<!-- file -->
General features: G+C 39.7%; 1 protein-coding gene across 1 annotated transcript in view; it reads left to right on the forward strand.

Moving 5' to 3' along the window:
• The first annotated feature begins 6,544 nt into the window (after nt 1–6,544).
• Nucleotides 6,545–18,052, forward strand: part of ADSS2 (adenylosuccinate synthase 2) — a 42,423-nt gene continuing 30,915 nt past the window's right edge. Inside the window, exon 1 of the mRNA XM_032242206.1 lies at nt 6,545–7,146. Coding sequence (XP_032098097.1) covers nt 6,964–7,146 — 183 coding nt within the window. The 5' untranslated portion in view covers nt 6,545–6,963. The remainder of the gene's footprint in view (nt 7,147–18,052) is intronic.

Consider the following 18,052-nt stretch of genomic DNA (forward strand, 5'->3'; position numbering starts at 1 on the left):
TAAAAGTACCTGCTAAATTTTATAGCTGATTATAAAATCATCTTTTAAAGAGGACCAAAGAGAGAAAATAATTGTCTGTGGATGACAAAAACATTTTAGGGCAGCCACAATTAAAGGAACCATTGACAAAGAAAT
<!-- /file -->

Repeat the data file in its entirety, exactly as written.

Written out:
General features: G+C 39.7%; 1 protein-coding gene across 1 annotated transcript in view; it reads left to right on the forward strand.

Moving 5' to 3' along the window:
• The first annotated feature begins 6,544 nt into the window (after nt 1–6,544).
• Nucleotides 6,545–18,052, forward strand: part of ADSS2 (adenylosuccinate synthase 2) — a 42,423-nt gene continuing 30,915 nt past the window's right edge. Inside the window, exon 1 of the mRNA XM_032242206.1 lies at nt 6,545–7,146. Coding sequence (XP_032098097.1) covers nt 6,964–7,146 — 183 coding nt within the window. The 5' untranslated portion in view covers nt 6,545–6,963. The remainder of the gene's footprint in view (nt 7,147–18,052) is intronic.

Consider the following 18,052-nt stretch of genomic DNA (forward strand, 5'->3'; position numbering starts at 1 on the left):
TAAAAGTACCTGCTAAATTTTATAGCTGATTATAAAATCATCTTTTAAAGAGGACCAAAGAGAGAAAATAATTGTCTGTGGATGACAAAAACATTTTAGGGCAGCCACAATTAAAGGAACCATTGACAAAGAAAT